Challenges of Freedom
Four North Korean defectors' experiences of resettling to South Korea.
It was the greatest country in the world. Sure, sometimes they saw people die from starvation and heard rumors of people disappearing into prison camps, but it was like that everywhere. At least that’s what they were told. But as foreign media started to spill into the country, they realized it wasn’t like that everywhere; they weren’t living in the greatest country in the world. A better life was out there and they knew they needed to leave to find it.
Every year, many North Koreans risk their lives to escape one of the world’s most oppressive regimes. They trek through jungles and over mountains, terrified of being caught and sent back. Once they finally reach freedom, they start over. New cultures, new opportunities, new challenges.
Here are four of their stories.
Ill Yong opens Google Maps, trying to find a satellite image of his childhood house. This always makes him homesick. When he zooms in on his house, a blurry gray square surrounded by snow, he remembers the nearby waterfall and the summer days he spent playing there. But he also remembers how hard it was living in North Korea. His family listened to illegal South Korean radio every night but had to keep it hidden from friends and neighbors. If caught, they could have been sent to a political prison camp or even executed.
Ill Yong resettled to South Korea in 2009 and, even though his family was with him, starting over in a new country was challenging. The everyday moments took adjusting to. His first time at a buffet, Ill Yong was so overwhelmed by the massive amount of food that he just took a small bowl of rice. The first time he tried to use an escalator he was so confused about what to do that he jumped on at the bottom and then jumped off at the top. Ill Yong has now been in South Korea for nine years and is studying to become a Human Rights lawyer. A lot has changed since he first arrived (he now knows how to get on an escalator) but he still thinks about his old home in North Korea and hopes to see it again in person one day.
Noel came to South Korea in 2010 with a shy personality and a strong North Korean accent. She wanted to blend quietly into her new culture, but people constantly asked where she was from. School was also a struggle. In North Korea, she had dropped out after the first grade to stay home and help her mother. What she did learn at school was of little help in her new life. She was used to curriculum that focused on the Kim family. Determined to catch up, she began reading lots of books.
Noel is currently studying to become a writer and is no longer behind in school. Her new challenge is figuring out what to do with her freedom. Living in North Korea, she just followed the regime and did whatever she was told. It was the only option. Now, faced with endless choices, she knows that there is a responsibility that comes with freedom, and she wants to use it wisely.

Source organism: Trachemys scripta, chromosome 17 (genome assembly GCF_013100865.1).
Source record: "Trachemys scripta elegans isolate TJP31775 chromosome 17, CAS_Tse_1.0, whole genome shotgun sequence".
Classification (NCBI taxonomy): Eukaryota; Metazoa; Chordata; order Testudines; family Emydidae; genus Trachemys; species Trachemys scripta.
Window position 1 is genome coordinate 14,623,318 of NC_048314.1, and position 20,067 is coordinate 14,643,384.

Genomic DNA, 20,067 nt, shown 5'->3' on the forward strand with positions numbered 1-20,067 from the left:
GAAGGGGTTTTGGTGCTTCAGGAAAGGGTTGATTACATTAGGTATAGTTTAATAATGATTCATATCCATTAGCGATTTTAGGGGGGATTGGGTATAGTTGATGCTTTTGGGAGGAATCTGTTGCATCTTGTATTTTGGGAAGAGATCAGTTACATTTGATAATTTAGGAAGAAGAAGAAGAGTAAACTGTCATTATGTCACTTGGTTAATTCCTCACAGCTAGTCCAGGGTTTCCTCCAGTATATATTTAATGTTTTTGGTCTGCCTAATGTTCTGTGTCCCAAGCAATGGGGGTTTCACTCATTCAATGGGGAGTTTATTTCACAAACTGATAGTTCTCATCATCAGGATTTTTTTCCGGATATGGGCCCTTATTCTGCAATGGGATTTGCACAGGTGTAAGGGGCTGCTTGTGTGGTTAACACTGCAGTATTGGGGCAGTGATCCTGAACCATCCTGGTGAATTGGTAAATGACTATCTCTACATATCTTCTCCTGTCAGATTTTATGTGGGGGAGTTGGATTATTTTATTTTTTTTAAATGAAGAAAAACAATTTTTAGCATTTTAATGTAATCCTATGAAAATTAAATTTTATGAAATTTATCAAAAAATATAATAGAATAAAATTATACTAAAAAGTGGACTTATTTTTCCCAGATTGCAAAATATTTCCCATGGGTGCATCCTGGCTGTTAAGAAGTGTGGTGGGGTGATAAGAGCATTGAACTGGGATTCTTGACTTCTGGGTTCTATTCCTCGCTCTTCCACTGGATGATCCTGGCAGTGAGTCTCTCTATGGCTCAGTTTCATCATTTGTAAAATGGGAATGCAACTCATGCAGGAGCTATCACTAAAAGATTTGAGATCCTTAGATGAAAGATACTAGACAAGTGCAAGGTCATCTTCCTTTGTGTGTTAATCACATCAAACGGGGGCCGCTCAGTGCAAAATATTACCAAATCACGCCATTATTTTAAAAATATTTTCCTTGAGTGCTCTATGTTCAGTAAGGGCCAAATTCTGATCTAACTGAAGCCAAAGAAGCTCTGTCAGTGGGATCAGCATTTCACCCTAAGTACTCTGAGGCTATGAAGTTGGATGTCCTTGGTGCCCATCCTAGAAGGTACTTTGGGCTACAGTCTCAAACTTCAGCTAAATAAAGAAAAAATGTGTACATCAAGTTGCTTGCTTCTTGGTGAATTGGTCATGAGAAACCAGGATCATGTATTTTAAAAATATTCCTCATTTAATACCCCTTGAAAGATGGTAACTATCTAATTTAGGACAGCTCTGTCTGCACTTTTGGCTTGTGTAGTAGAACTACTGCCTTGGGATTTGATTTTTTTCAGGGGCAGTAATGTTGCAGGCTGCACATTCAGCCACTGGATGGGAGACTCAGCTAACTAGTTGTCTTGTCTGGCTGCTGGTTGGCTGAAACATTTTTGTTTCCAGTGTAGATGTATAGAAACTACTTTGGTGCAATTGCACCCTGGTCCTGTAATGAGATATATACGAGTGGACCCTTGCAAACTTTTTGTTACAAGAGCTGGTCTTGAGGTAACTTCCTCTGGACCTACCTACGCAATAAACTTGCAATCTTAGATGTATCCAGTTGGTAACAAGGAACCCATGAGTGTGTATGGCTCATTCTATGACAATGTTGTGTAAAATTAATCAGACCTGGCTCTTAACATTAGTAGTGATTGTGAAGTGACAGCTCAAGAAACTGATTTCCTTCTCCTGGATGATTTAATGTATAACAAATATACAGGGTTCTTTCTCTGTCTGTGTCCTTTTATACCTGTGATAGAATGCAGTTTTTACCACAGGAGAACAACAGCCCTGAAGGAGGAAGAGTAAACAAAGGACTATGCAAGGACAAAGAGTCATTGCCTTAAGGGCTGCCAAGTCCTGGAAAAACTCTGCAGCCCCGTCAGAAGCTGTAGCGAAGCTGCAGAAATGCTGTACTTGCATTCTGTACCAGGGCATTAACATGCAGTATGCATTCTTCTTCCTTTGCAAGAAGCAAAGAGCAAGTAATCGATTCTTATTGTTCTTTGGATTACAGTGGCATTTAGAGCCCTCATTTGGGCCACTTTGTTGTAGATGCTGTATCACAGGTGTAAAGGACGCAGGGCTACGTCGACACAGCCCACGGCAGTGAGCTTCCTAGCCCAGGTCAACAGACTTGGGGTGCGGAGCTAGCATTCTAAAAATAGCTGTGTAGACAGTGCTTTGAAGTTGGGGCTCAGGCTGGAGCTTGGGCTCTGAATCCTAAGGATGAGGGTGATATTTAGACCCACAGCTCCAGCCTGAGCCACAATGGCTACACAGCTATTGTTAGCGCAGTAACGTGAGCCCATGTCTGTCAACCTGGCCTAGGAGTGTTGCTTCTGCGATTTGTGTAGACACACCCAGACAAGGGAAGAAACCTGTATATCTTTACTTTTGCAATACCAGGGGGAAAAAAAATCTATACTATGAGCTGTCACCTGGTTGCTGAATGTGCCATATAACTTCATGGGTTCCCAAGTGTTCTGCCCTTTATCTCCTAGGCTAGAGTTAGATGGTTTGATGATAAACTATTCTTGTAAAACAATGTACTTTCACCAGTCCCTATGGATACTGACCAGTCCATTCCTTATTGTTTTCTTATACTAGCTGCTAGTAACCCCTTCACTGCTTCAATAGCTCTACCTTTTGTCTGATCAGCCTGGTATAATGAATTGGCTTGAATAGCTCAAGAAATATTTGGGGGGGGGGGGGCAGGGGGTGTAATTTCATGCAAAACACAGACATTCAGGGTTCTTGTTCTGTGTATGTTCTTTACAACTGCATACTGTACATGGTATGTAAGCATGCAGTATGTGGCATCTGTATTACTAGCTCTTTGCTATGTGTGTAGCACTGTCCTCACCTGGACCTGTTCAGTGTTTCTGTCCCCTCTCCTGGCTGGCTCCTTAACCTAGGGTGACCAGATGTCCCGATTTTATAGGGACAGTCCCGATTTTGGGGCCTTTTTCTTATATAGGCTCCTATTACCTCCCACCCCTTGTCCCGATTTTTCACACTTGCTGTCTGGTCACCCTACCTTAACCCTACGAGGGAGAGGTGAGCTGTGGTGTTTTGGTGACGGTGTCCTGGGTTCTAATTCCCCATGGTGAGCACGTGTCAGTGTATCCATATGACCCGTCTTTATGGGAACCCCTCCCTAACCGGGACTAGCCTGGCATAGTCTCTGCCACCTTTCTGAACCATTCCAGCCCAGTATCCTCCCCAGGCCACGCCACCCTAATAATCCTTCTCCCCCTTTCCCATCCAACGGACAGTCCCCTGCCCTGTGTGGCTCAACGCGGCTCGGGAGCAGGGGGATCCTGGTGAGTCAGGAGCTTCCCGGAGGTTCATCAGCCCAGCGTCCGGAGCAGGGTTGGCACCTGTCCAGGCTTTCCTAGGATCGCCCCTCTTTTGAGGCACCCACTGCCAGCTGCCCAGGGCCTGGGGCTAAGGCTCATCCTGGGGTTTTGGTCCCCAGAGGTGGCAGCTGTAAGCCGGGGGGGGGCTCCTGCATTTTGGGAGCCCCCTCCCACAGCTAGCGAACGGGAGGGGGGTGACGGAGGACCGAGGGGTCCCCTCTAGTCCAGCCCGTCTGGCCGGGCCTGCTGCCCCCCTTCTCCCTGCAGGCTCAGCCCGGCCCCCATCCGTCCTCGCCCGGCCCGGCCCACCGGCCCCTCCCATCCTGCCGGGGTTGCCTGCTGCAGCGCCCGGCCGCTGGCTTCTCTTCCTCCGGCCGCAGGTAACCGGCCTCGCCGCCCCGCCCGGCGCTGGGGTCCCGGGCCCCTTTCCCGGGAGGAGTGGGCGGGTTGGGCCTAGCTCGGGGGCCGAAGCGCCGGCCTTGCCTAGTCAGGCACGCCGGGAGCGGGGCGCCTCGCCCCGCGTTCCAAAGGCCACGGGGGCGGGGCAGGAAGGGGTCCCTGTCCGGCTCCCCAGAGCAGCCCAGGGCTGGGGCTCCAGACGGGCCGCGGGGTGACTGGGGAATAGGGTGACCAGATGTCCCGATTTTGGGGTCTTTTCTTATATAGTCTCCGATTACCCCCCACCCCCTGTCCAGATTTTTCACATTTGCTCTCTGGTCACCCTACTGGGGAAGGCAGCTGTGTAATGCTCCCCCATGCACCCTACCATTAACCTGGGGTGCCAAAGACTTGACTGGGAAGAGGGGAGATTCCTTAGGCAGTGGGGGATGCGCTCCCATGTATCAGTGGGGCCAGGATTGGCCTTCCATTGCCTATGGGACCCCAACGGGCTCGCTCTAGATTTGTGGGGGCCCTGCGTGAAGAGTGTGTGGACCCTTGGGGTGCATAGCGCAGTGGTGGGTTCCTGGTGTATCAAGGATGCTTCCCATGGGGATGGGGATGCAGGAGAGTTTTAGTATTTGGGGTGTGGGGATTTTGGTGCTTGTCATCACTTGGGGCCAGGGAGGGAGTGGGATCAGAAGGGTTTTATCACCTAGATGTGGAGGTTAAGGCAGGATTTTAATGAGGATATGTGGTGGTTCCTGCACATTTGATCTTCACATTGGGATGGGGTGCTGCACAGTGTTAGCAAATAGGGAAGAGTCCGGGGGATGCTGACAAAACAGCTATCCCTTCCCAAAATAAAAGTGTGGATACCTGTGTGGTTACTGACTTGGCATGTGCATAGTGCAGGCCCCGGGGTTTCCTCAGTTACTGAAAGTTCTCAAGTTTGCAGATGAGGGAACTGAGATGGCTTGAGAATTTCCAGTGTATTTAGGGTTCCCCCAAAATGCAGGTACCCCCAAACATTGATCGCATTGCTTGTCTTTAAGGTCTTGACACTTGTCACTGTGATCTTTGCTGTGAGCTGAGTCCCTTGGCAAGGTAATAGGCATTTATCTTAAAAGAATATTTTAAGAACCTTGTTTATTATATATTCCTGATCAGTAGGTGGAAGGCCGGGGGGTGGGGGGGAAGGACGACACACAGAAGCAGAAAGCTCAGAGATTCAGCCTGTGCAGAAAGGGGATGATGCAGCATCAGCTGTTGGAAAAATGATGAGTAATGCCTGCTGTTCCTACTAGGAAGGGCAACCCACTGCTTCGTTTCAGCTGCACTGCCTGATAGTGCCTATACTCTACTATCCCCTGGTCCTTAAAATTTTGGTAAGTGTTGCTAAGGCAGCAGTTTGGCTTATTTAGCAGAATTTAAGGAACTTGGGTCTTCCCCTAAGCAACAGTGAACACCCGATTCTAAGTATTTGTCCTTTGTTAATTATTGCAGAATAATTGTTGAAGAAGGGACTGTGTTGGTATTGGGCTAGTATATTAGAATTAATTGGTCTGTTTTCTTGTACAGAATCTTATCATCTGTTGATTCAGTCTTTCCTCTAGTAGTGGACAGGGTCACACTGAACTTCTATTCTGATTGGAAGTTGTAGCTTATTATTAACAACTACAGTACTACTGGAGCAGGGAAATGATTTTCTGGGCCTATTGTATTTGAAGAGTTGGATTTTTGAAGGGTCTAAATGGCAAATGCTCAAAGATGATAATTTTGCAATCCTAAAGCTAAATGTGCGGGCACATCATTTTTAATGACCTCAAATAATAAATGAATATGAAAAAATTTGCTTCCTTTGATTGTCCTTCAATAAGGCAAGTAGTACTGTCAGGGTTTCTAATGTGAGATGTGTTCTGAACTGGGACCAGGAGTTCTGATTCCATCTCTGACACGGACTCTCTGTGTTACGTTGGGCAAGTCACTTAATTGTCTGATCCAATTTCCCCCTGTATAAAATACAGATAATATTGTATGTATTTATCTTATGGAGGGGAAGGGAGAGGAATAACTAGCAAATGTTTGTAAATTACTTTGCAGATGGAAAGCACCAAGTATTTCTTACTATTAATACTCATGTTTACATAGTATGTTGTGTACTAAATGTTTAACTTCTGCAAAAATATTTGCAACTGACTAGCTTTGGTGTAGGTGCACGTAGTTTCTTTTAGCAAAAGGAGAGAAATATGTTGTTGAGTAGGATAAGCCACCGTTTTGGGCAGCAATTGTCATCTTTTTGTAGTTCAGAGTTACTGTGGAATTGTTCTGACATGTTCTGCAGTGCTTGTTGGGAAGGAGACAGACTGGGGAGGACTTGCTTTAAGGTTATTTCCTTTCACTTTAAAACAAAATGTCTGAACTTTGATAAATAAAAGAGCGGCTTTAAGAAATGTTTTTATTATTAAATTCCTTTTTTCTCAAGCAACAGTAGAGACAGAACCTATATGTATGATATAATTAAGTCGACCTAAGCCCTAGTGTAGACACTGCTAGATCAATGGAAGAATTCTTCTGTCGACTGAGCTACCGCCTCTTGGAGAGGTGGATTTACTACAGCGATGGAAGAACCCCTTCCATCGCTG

Jessie was overwhelmed. She was by herself in an unfamiliar country. So much was unknown: how to get around, where to study, how to make new friends, and even where to buy groceries. She wasn’t used to this new culture’s rules and norms. The first time she heard someone publicly criticize the South Korean president she was stunned. Freely expressing any negative thoughts about the regime was unheard of in North Korea.
Jessie now understands her new culture and loves her freedoms, especially being able to watch whatever dramas she wants without fear of punishment. South Korea has become her home, but she still longs for the day she can return to North Korea. Her parents have both passed away and she wants to go and pay her respects in person.
Geum Hyok stood by himself in an empty apartment wondering if he made a mistake. He had no friends and no family there to reassure him. Feeling lonely but determined to make a life for himself, he started classes at Korea University where he met people who were kind to him and checked on him regularly. Their friendship helped him not feel as lonely. Except for the couple times he was turned down for a job because they didn’t want to hire a North Korean, most people were welcoming to him. But what surprised him most was how many South Koreans didn’t know what was happening in North Korea. Geum Hyok didn’t blame them, he knew humans rights was complicated. But it was still disappointing.
Now, Geum Hyok is studying politics and diplomacy and enjoys having the freedom to do what he wants. He no longer questions his choice to escape but he does think about his loved ones still in North Korea. He especially misses his mother whom he hasn’t seen or spoken to in eight years. He is waiting for the day North Korea finally opens so they can be reunited.